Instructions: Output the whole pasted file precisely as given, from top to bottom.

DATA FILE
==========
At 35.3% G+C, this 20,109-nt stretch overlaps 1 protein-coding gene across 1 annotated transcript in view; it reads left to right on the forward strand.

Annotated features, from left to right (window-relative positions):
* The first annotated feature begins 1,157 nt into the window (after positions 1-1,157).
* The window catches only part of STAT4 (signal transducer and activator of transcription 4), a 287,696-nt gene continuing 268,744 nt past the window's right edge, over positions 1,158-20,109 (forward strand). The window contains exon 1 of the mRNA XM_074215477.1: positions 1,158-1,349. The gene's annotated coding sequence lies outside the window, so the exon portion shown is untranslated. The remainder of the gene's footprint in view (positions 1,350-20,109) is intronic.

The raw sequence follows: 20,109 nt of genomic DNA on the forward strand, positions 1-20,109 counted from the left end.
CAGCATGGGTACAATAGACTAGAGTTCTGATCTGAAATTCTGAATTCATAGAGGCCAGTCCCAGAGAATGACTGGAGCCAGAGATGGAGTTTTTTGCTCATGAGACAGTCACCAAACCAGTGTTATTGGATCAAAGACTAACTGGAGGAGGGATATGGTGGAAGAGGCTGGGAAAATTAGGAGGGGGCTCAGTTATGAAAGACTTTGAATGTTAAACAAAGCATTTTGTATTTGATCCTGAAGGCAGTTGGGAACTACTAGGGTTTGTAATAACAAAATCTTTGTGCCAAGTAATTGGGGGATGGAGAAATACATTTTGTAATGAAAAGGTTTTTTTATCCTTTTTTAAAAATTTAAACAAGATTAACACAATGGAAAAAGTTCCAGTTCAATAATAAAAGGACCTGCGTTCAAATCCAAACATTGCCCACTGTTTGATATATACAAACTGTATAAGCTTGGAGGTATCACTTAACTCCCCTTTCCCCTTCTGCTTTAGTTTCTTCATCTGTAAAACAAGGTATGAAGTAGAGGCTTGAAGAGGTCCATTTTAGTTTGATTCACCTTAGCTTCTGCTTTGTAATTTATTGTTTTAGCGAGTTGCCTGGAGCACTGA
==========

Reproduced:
At 35.3% G+C, this 20,109-nt stretch overlaps 1 protein-coding gene across 1 annotated transcript in view; it reads left to right on the forward strand.

Annotated features, from left to right (window-relative positions):
* The first annotated feature begins 1,157 nt into the window (after positions 1-1,157).
* The window catches only part of STAT4 (signal transducer and activator of transcription 4), a 287,696-nt gene continuing 268,744 nt past the window's right edge, over positions 1,158-20,109 (forward strand). The window contains exon 1 of the mRNA XM_074215477.1: positions 1,158-1,349. The gene's annotated coding sequence lies outside the window, so the exon portion shown is untranslated. The remainder of the gene's footprint in view (positions 1,350-20,109) is intronic.

The raw sequence follows: 20,109 nt of genomic DNA on the forward strand, positions 1-20,109 counted from the left end.
CAGCATGGGTACAATAGACTAGAGTTCTGATCTGAAATTCTGAATTCATAGAGGCCAGTCCCAGAGAATGACTGGAGCCAGAGATGGAGTTTTTTGCTCATGAGACAGTCACCAAACCAGTGTTATTGGATCAAAGACTAACTGGAGGAGGGATATGGTGGAAGAGGCTGGGAAAATTAGGAGGGGGCTCAGTTATGAAAGACTTTGAATGTTAAACAAAGCATTTTGTATTTGATCCTGAAGGCAGTTGGGAACTACTAGGGTTTGTAATAACAAAATCTTTGTGCCAAGTAATTGGGGGATGGAGAAATACATTTTGTAATGAAAAGGTTTTTTTATCCTTTTTTAAAAATTTAAACAAGATTAACACAATGGAAAAAGTTCCAGTTCAATAATAAAAGGACCTGCGTTCAAATCCAAACATTGCCCACTGTTTGATATATACAAACTGTATAAGCTTGGAGGTATCACTTAACTCCCCTTTCCCCTTCTGCTTTAGTTTCTTCATCTGTAAAACAAGGTATGAAGTAGAGGCTTGAAGAGGTCCATTTTAGTTTGATTCACCTTAGCTTCTGCTTTGTAATTTATTGTTTTAGCGAGTTGCCTGGAGCACTGA